Tuesday, August 31, 2010

Undervalued Teammates

One of the easiest ways to save money without losing too much production is to look for players that are cheaper than their teammates but still play similar levels of minutes. This is a hallowed strategy in fantasy circles and needs no further explanation here.

What I do want to discuss is (a) which players allow us to execute this strategy and (b) is this strategy always reliable.

Undervalued teammates

How comfortable would you be picking your weekly defence from Richard Dunne, John Terry, Nemanja Vidic, Roger Johnson and Jody Craddock? Last season these players ranked 1st, 3rd, 8th, 18th, and 35th (Vidic was injured) among all defenders in the game and totalled 657 points between them. At the same PPG rates this year they would amass 630 points even if they each played in a conservative 32 games each (or an incredible 749 points if they each played every week). At the time of writing this group of players will set you back 31.0m which means you would receive a PPMS of 0.636. Solid numbers but not amazing value when you consider that no less than 17 defenders delivered a PPMS above 0.800 last season (only taking those players who played more than 1,000 minutes).

Now how would you like to have this group for 25.1m (and bag a PPMS of 0.784)? You could select Luke Young (saving 2.0m), Alex (saving 0.9m), John O’Shea (saving 1.5m), Scott Dann (saving 0.5m) and Steve Foley (saving 1.0m) and still get the same clean sheet points as the aforementioned star lineup. After all, the raison d’ĂȘtre of defenders is to defend and win clean sheets, doing so as a unit and hence rising and falling as a team. With that in mind, my favourite undervalued teammates are below (keep reading below them for the caveat of this analysis):

Alex (6.1m)
Barring injury or an unexpected signing by Chelsea I think Alex will finish the season as one the highest value players available. The issue of who will partner Terry appears to have been settled and Ferreira’s performance at right back have been shaky suggesting that Ivanovic will lock down that spot, making this one of the more settled backlines around. Sure, he might lose the odd game for Champions League rotation but I think Alex tops 30 games easily this term. Also, consider his love for the occasional long shot and free kick and he may even outscore Terry in the non-defensive point rankings .Alex is no more risky than any top level player and deserves to be held by substantially more than his current 6% holding.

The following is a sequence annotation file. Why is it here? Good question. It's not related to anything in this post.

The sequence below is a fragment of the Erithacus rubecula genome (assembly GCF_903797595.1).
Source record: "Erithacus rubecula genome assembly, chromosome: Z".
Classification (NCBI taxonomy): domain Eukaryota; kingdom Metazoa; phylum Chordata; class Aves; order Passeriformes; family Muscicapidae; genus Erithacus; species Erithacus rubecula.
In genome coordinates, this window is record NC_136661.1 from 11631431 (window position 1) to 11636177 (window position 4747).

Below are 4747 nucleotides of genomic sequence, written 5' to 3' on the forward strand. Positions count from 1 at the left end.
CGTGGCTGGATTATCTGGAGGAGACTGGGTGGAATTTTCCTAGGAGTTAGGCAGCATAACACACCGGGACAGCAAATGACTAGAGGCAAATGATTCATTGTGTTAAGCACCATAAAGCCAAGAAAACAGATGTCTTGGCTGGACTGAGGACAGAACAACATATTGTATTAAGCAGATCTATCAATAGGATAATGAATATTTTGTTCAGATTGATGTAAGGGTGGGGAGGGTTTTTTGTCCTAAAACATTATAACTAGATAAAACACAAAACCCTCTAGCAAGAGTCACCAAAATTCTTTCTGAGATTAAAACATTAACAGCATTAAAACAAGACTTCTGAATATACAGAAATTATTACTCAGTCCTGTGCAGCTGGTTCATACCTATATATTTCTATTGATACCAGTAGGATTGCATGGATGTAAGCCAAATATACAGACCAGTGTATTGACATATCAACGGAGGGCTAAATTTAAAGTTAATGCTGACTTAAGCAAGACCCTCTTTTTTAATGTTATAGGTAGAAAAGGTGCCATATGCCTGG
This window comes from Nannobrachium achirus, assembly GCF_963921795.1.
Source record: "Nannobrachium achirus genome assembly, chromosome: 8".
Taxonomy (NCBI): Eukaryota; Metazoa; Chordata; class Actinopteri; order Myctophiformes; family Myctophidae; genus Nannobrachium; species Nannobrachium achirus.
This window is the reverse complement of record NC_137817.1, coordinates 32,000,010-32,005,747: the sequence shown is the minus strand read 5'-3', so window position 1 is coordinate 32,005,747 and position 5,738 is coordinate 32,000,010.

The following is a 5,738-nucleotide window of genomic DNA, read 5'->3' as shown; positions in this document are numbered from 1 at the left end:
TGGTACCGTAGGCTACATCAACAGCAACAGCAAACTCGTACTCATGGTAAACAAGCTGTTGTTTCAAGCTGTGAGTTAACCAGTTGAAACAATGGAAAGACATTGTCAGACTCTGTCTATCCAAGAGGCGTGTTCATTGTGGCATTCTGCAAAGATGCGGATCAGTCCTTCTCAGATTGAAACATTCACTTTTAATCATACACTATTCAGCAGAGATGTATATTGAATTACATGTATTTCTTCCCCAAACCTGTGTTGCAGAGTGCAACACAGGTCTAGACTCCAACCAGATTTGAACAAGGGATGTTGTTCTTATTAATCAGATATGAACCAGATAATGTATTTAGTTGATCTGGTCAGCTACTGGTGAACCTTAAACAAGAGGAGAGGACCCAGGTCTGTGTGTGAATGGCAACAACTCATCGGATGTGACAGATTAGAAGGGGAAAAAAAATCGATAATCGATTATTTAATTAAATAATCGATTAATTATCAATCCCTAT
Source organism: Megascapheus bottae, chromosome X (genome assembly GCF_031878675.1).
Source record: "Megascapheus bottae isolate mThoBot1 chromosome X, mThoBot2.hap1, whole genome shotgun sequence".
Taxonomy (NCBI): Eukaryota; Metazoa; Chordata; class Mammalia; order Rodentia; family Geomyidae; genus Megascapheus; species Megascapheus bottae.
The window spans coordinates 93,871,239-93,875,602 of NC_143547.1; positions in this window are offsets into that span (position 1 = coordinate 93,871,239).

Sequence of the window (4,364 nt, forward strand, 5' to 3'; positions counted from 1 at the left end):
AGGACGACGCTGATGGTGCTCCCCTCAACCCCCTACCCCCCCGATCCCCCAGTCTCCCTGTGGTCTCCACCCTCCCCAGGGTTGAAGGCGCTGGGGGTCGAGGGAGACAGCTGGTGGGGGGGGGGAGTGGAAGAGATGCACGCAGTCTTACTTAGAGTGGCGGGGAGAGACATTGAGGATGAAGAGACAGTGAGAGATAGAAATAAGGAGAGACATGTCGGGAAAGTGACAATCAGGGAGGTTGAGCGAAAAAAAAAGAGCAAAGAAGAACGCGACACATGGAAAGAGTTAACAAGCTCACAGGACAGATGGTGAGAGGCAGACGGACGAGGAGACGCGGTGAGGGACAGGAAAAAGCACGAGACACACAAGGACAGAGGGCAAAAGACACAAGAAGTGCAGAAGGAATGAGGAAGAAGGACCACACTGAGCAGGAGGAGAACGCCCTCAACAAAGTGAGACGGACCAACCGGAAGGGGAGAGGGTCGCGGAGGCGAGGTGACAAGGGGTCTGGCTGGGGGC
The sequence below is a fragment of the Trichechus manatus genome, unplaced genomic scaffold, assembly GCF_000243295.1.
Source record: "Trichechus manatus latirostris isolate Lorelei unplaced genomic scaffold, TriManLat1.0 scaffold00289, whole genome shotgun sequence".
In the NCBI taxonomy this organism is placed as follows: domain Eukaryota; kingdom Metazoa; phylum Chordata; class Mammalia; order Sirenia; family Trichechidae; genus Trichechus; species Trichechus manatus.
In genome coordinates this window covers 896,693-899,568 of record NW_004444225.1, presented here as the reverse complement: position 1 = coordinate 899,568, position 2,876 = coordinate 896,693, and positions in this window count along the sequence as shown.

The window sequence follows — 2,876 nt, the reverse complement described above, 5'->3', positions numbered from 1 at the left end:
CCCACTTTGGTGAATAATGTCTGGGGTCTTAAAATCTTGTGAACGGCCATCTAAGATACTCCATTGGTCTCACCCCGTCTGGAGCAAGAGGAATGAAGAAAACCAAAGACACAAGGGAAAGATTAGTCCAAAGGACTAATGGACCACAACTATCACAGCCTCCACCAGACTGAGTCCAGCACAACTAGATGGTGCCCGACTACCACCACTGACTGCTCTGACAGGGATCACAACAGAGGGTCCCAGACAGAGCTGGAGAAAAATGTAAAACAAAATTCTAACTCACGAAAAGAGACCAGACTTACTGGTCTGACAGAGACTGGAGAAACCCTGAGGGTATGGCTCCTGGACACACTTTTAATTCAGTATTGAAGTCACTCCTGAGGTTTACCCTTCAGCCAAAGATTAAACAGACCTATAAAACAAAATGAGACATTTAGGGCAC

Luke Young (5.0m)
I am not as confident on Young as Alex for two fairly obvious reasons:
  • His job is not quite as safe with Cuellar and Beye waiting in the wings, and
  • Villa’s defence has been wildly inconsistent to date this year.
That said, at 5.0m Young deserves to be more widely owned than his current 3% holding and represents an upgrade over Warnock (6.0m) at this stage of the game (I am planning this move myself if my squad escapes international week injuries). Young is particularly good value in the short term with the next three games seeing Villa face Stoke (H), Bol (H) and Wol (A).

Paul Koncesky (5.0m)
Though not always true, you have to assume that a manager brings in new players to play each week, a scenario that would make Konchesky outstanding value at 5.0m. Available for 2.5m less than Glen Johnson (8% owned), this difference would represent the largest discrepancy among all teammates this season. True, Liverpool do not appear to be a defensive force this season but Hodgson made Fulham very solid in his time there and you have to think that this unit will improve at some point. Remember too that they have already faced Arsenal and City, while recording a clean sheet against West Brom in GW3. Watch this situation closely and jump on Konchesky as soon as it becomes evident he will start at LB (perhaps even wait until after the trip to Birmingham in GW4 to be sure).